103. I love the look, the only problem I have is that I’m very self-conscious using a bathroom that is close to a public area where people may be hanging out even with a wooden door. Can’t stand how the sound of “peeing” just seems to resonate and everyone knows what you are doing! If that’s not an issue, the privacy thing doesn’t bother me.

  104. No. Especially not for the style of house you have. Glass doors on powder rooms and bedrooms make me think of fake general stores, Disney and Pizza Inn’s. Tacky to say the least. The film is gross as well.

    1. Hmmm…the film is gross? I used it on my rolling glass doors, and it looks great! Looks just like frosted glass. “Gross” is the last thing on my mind when I look at those doors.

  105. LOVE the glass doors and I think you should go for them because they’re beautiful and because they’re what YOU really want. That’s what’s important in your forever home. If you and Matt are comfortable, that’s what’s important!

  106. It might make me uncomfortable until I was inside, with a light on and reasonably able to see that vision was 100% impaired. Then I wouldn’t have a care in the world.

    And before I was using the bathroom, my decor loving self would be gleefully excited about the glass doors. Count me in the squad of people who furiously screencap shows or google image them to get inspiration photos from gorgeous sets. Yep.

    I’d love to see this on a dark door (or a hall of them)! I’d go for it.

  107. Do you always keep your hall doors closed? Mine are always open unless we have overnight guests. This allows plenty of light into what would otherwise be a dark hallway. If you put a sun tunnel in your bathroom, natural light would not be a problem in there either. (I highly recommend it – we have one in our windowless bath and it is much better than any window I’ve ever had in a bathroom!) I would have issues with a glass door as mentioned by so many others…sound, light and privacy. (Just my two cents worth.)

  108. I vote no for the glass door in the bathroom. That would make me feel very uncomfortable. However, it is your home so your choice.

  109. Hi Christy I love your idea of glass in the doors. I have changed out ever door
    in my house with 8 pain doors. On the bathrooms and bed rooms I put a mirror looking
    film and I love it and so do people who come into my house. So I say go for it its your house . Anita

  110. I think it LOOKS really pretty, but as a guest, I would feel TOTALLY uncomfortable. To me it is not really practical, but it’s your house!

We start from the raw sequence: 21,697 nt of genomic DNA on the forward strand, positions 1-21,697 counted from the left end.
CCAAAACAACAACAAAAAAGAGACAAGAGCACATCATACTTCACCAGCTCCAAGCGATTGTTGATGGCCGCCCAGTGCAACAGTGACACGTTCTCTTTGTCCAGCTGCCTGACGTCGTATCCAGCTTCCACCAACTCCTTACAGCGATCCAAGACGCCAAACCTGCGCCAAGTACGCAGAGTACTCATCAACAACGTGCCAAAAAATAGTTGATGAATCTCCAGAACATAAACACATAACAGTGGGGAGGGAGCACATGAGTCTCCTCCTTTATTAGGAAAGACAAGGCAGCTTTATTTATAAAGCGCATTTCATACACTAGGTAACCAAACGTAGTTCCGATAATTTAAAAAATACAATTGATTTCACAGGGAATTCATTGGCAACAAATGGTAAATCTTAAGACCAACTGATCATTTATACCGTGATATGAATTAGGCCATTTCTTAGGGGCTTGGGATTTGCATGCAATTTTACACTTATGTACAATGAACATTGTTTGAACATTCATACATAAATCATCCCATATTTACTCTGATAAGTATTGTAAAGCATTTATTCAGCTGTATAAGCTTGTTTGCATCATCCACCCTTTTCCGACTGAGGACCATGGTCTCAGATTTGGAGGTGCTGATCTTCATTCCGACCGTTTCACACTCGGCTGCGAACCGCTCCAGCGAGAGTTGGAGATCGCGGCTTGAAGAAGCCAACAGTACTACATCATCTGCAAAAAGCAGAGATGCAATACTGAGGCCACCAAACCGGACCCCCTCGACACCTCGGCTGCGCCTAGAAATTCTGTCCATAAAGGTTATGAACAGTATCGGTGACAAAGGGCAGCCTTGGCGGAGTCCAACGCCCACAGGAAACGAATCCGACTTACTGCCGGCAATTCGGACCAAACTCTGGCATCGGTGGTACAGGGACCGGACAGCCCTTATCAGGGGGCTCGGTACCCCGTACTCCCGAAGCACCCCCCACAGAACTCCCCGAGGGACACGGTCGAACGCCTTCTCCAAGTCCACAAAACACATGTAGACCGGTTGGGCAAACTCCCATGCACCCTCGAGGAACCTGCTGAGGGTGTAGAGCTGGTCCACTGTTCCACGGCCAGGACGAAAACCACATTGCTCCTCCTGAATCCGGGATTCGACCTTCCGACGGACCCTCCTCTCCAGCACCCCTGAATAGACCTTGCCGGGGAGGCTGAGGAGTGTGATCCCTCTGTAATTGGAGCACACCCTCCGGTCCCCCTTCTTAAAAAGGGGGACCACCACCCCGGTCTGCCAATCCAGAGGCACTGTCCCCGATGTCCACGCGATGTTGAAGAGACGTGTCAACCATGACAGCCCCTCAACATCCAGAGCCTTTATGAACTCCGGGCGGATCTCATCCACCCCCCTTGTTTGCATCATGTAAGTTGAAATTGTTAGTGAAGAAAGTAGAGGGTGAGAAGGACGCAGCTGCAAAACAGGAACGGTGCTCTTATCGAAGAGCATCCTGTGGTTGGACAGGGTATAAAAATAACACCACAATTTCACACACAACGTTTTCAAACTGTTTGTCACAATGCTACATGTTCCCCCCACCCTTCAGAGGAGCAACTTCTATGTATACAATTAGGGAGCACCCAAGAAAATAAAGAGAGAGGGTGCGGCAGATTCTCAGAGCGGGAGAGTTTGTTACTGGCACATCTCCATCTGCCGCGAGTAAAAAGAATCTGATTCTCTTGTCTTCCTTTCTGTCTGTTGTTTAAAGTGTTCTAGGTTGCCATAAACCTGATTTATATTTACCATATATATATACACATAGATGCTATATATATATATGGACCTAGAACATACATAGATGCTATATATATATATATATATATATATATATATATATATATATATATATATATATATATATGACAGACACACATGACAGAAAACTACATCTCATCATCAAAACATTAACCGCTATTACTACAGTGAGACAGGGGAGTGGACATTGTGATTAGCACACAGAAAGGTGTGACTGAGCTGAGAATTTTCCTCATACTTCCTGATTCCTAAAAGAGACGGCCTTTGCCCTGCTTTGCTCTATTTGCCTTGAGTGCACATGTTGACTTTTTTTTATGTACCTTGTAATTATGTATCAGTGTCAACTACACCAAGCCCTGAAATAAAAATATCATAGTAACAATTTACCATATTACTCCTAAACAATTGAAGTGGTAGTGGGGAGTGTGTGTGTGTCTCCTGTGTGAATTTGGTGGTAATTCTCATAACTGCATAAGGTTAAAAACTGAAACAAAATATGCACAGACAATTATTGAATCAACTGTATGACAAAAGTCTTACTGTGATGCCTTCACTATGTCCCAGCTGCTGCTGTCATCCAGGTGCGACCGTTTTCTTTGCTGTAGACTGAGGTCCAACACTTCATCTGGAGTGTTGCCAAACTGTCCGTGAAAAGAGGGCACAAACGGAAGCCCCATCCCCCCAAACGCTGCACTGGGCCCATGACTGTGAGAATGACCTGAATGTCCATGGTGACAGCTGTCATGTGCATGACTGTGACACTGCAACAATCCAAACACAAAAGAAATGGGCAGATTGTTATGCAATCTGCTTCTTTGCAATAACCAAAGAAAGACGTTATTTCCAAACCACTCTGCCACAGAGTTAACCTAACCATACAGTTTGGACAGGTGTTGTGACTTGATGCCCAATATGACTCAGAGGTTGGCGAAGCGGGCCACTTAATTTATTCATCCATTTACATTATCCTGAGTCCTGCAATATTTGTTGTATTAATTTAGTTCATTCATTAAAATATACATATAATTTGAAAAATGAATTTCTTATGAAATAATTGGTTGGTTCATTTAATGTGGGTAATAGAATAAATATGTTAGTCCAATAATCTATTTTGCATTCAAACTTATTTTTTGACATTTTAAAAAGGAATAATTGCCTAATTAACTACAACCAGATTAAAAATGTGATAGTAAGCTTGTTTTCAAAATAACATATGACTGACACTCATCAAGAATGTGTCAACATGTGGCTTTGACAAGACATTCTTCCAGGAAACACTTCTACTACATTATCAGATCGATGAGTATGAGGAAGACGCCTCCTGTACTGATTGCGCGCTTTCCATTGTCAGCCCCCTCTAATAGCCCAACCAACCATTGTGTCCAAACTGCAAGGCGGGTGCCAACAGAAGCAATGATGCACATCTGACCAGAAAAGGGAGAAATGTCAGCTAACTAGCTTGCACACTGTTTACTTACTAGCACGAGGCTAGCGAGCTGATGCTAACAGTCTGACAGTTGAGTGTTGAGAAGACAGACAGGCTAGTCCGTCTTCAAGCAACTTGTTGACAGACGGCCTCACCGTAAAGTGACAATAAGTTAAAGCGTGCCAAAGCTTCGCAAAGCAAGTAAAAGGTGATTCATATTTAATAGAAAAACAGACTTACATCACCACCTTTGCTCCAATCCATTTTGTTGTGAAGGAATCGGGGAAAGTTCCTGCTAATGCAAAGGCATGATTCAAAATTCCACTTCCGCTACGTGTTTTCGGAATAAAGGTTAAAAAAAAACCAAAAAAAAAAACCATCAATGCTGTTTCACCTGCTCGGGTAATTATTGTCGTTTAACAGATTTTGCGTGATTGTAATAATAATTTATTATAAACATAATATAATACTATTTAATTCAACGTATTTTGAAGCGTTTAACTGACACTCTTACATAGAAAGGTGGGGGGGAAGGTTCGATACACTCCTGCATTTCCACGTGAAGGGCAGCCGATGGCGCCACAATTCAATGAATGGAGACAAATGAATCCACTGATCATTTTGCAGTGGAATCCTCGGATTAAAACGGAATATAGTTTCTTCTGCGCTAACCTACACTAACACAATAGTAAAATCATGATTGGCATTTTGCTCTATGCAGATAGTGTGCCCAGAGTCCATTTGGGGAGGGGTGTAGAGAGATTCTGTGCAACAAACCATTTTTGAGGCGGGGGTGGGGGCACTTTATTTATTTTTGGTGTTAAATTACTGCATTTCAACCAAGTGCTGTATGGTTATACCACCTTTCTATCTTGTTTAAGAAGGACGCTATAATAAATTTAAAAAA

111. How about a door with the panels switched? The small panel at the top with glass to allow light and the bottom the large panel with solid wood? This would give you both the light and the privacy.

  112. I would not use a bathroom with glass doors. How about glass doors on an office, game room, or somewhere else?

  113. One writer stated we Americans are prudish if we don’t feel comfortable with a glass bathroom door. I beg to differ. Even though we all do the same thing, I’ve found that most people feel on display no matter how opaque the doors are, and they don’t want to broadcast bathroom sound effects.

    And, no, I don’t want unshaven armpits either because I think hair dangling there is unattractive. Different countries, different cultures.

    By the way, I’ve never seen a Miss Universe contestant with unshaven legs or armpits.

  114. I vote no half glass doors. Period. They look great in Layla’s old place but Layla’s style is cottage not modern/opulent. I live in a farmhouse and decorate in a mostly farmhouse style but I wouldn’t put a glass door in a place where privacy is normally expected. I don’t even let my partner come in the bathroom with me when it comes down to the business end of things. It’s just a place where privacy should prevail IMHO. But…it’s your house and you can sure do whatever makes you happy. I’ll never be stopping by so my opinion just doesn’t matter!

  115. Kristi, I love the 1 lite with the raised lower panel and think they would be gorgeous in black with double privacy film. I have no problem using a bathroom with a door like that. My reasoning? Well…I looked at how many times I’ve used the multi-stall bathrooms in Home Depot, Target, etc. and, really, your bathroom will afford far more privacy. And I don’t have any reason to care if someone sees light on in my room and knows I’m not sleeping. The average bedroom door does not afford much sound privacy unless you’ve invested in some serious doors…ask any parent who’s listened outside their child’s room to find out if they were asleep or playing. So that’s my vote and my logic!

  116. You were asking earlier about soundproofing the wall that shared with the music room. Glass would allow the sound to travel. Then there is the possibility of shadows. With all the wainscoting you’re doing a solid door would be better. Glass doors I think would make your rolling doors less special. Black & then work your magic with trim to have one of a kind doors.

  117. I’ve lived places with glass in the bathroom door ,not a fan. Even when you know no one can see in, it just isn’t private enough, let alone the noise factor. I know it’s only you and Matt, so those issues may not bother you.

  118. I vote for the frosted privacy glass! Though some people may feel like they’re on display, you might be able to fo something simple, like have small curtains on a rod attached to the door.